MadSci Network: Cell Biology

Re: tRNA, ribosomes, and codons

Date: Wed Apr 10 14:34:23 2002
Posted By: Paul Szauter, Staff, Mouse Genome Informatics, The Jackson Laboratory
Area of science: Cell Biology
ID: 1016035878.Cb

Dear Alex,

This is a great question. I think that you will find that the answer points 
out that many of the insights that we gain from handling everyday objects 
around the house or while playing baseball do not apply very well to 
molecules. For example, if you want the third volume of the encyclopedia 
back on the shelf where it belongs, you or the librarian are going to have 
to pick it up and put it there. Why should a charged tRNA be any different?

This is explained in a really cogent way in The Molecular Biology of the 
Cell by Alberts et al., available online. The relevant part of the book is 
"Molecular Recognition Processes" in Chapter 3, specifically:

(If you go to the online book, you will be able to see the figures and 

To quote, in part:


"Diffusion Is the First Step to Molecular Recognition 4 

Before two molecules can bind to each other, they must come into close 
contact. This is achieved by the thermal motions that cause molecules to 
wander, or diffuse, from their starting positions. As the molecules in a 
liquid rapidly collide and bounce off one another, an individual molecule 
moves first one way and then another, its path constituting a "random walk" 
(Figure 3-7). The average distance that each type of molecule travels from 
its starting point is proportional to the square root of the time involved: 
that is, if it takes a particular molecule 1 second on average to go 1 um, 
it will go 2 um in 4 seconds, 10 um in 100 seconds, and so on. Diffusion is 
therefore an efficient way for molecules to move limited distances but an 
inefficient way for molecules to move long distances.

Experiments performed by injecting fluorescent dyes and other labeled 
molecules into cells show that the diffusion of small molecules through the 
cytoplasm is nearly as rapid as it is in water. A molecule the size of ATP, 
for example, requires only about 0.2 second to diffuse an average distance 
of 10 um - the diameter of a small animal cell. Large macromolecules, 
however, move much more slowly. Not only is their diffusion rate 
intrinsically slower, but their movement is retarded by frequent collisions 
with many other macromolecules that are held in place by molecular 
associations in the cytoplasm (Figure 3-8).

Thermal Motions Bring Molecules Together and Then Pull Them Apart 4 

Encounters between two macromolecules or between a macromolecule and a small 
molecule occur randomly through simple diffusion. An encounter may lead 
immediately to the formation of a complex between the two molecules, in 
which case the rate of complex formation is said to be diffusion-limited. 
Alternatively, the rate of complex formation may be slower, requiring some 
adjustment of the structure of one or both molecules before the interacting 
surfaces can fit together, so that most often the two colliding molecules 
will bounce off each other without sticking. In either case once the two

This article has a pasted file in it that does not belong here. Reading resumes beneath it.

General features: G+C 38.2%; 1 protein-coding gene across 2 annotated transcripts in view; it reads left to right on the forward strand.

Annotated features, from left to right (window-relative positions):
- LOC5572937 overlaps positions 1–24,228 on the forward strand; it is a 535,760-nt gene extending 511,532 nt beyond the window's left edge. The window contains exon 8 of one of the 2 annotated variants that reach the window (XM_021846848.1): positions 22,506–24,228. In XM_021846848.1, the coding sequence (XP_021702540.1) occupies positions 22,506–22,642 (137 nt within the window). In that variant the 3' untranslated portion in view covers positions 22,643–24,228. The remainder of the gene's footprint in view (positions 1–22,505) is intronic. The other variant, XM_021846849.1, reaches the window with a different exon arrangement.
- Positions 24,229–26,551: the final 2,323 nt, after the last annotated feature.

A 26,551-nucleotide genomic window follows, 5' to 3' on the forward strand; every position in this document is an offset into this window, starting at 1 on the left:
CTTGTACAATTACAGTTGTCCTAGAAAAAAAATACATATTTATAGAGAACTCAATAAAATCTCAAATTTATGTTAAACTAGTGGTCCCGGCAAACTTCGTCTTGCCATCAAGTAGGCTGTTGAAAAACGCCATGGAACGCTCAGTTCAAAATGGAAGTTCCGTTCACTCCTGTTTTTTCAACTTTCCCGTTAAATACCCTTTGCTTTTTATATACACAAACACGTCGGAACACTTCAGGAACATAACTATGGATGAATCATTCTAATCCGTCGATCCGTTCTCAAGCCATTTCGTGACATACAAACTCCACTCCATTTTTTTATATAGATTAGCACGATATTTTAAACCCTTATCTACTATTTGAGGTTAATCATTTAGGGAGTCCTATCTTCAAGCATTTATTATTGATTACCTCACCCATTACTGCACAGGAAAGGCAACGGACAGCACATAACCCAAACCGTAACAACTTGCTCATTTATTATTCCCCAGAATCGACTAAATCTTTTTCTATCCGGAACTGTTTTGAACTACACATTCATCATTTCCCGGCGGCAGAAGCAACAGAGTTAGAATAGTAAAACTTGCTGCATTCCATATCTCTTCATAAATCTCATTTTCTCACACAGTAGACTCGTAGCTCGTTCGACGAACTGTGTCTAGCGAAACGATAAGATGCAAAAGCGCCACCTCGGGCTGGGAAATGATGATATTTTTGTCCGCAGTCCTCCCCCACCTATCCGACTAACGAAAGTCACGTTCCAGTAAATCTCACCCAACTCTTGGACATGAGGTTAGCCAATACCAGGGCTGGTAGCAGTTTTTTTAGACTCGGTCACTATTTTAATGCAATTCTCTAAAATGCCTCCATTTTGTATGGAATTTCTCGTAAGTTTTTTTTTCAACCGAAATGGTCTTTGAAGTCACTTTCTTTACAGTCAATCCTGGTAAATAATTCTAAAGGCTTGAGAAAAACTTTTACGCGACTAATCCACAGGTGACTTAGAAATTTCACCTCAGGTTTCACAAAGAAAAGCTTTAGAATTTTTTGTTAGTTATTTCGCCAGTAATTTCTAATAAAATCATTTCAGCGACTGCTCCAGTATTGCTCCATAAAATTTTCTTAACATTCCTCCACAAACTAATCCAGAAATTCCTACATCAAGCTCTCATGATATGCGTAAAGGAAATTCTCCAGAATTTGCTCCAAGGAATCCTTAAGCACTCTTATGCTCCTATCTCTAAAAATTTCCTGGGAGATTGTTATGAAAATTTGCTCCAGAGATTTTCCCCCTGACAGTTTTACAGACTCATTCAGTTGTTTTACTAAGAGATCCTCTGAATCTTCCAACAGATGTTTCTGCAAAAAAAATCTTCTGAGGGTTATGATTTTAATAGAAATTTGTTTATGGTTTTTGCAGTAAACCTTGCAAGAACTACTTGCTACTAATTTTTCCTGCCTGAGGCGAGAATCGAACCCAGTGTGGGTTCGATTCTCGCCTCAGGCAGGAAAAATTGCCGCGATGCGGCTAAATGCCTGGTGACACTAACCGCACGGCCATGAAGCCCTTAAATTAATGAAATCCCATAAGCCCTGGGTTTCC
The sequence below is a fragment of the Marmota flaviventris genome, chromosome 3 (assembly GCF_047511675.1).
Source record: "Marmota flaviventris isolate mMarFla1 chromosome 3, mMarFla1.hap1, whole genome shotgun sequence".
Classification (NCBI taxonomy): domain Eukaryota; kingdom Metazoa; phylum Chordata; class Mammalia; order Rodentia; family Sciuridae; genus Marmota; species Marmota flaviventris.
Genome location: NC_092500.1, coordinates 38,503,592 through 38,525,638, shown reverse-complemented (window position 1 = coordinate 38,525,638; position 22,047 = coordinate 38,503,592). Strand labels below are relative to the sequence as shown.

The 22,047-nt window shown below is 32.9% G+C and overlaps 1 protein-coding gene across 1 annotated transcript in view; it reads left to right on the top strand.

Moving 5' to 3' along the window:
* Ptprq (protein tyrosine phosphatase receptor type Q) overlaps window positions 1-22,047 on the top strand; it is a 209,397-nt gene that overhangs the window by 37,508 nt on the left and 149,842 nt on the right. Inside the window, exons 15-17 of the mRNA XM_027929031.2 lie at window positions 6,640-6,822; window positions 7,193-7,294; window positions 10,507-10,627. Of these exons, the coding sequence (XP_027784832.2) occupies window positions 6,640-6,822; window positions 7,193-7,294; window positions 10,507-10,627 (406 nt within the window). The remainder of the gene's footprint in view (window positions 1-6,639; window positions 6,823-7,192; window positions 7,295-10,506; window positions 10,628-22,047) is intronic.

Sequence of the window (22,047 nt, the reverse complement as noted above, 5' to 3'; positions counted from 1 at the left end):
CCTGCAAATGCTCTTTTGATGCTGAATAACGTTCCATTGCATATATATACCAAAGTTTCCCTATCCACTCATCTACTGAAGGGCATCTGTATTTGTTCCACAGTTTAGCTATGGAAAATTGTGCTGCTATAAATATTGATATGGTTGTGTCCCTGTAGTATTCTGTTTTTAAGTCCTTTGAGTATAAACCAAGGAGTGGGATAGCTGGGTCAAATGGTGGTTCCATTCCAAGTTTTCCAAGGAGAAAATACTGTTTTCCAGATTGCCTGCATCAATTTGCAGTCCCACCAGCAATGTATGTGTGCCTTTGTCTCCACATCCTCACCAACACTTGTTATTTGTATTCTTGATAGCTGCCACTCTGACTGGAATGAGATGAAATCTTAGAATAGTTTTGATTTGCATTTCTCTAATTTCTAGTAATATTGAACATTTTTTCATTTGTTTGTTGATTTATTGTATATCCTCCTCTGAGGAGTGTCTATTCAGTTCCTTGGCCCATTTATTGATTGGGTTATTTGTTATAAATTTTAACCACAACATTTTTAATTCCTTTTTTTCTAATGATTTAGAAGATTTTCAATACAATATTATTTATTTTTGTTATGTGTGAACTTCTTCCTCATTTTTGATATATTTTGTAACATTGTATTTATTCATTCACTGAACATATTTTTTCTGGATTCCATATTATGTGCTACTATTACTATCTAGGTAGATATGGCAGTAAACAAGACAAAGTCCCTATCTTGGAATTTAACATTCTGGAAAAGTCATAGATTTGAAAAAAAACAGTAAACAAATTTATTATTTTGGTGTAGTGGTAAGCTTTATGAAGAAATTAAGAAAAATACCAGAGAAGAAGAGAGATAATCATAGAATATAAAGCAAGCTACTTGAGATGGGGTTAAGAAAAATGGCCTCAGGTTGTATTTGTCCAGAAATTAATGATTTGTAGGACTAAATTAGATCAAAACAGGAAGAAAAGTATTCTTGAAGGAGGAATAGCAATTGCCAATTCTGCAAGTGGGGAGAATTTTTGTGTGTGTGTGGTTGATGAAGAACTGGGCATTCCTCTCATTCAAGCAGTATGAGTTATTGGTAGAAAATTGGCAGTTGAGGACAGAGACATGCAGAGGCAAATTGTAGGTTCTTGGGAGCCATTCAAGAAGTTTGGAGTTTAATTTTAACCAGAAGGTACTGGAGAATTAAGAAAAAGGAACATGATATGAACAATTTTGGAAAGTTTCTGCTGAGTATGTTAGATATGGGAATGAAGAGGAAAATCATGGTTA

interacting surfaces have come sufficiently close together, they will form 
multiple weak bonds with each other that persist until random thermal 
motions cause the molecules to dissociate again (see Figure 3-3).

In general, the stronger the binding of the molecules in the complex, the 
slower their rate of dissociation. At one extreme the total energy of the 
bonds formed is negligible compared with that of thermal motion, and the two 
molecules dissociate as rapidly as they came together. At the other extreme 
the total bond energy is so high that dissociation rarely occurs. Strong 
interactions occur in cells whenever a biological function requires that two 
macromolecules remain tightly associated for a long time - for example, when 
a gene regulatory protein binds to DNA to turn off a gene. Weaker 
interactions occur when the function demands a rapid change in the structure 
of a complex - for example, when two interacting proteins change partners 
during the movements of a protein machine."


What this means is that the ribosome's A site is being bombarded with 
charged tRNAs, driven by thermal diffusion, at a rate that is difficult for 
you to imagine. Most of the time, either no interactions occur, or any 
interaction that does occur is weaker than the thermal energy dissociating 
the tRNA from the ribosome. Rarely, the right charged tRNA hits the A site, 
and the multiple hydrogen bonds in the codon-anticodon interaction stabilize 
the interaction. So you have already guessed the essence of this answer in 
your suggestion that all of the tRNAs in the cytoplasm attempt to fit.

This answer might at first seem unsatisfactory, but consider the 
alternative: that there is something in the cell that reads the codon, then 
goes looking for the right charged tRNA to bring it over and put it into the 
A site. That isn't a simpler explanation than the one I have given, even 
though your everyday experience tells you that Volume 3 of the encyclopedia 
is going to require you or the librarian to get back on the shelf.


Paul Szauter

Current Queue | Current Queue for Cell Biology | Cell Biology archives

Try the links in the MadSci Library for more information on Cell Biology.

MadSci Home | Information | Search | Random Knowledge Generator | MadSci Archives | Mad Library | MAD Labs | MAD FAQs | Ask a ? | Join Us! | Help Support MadSci

MadSci Network,
© 1995-2002. All rights reserved.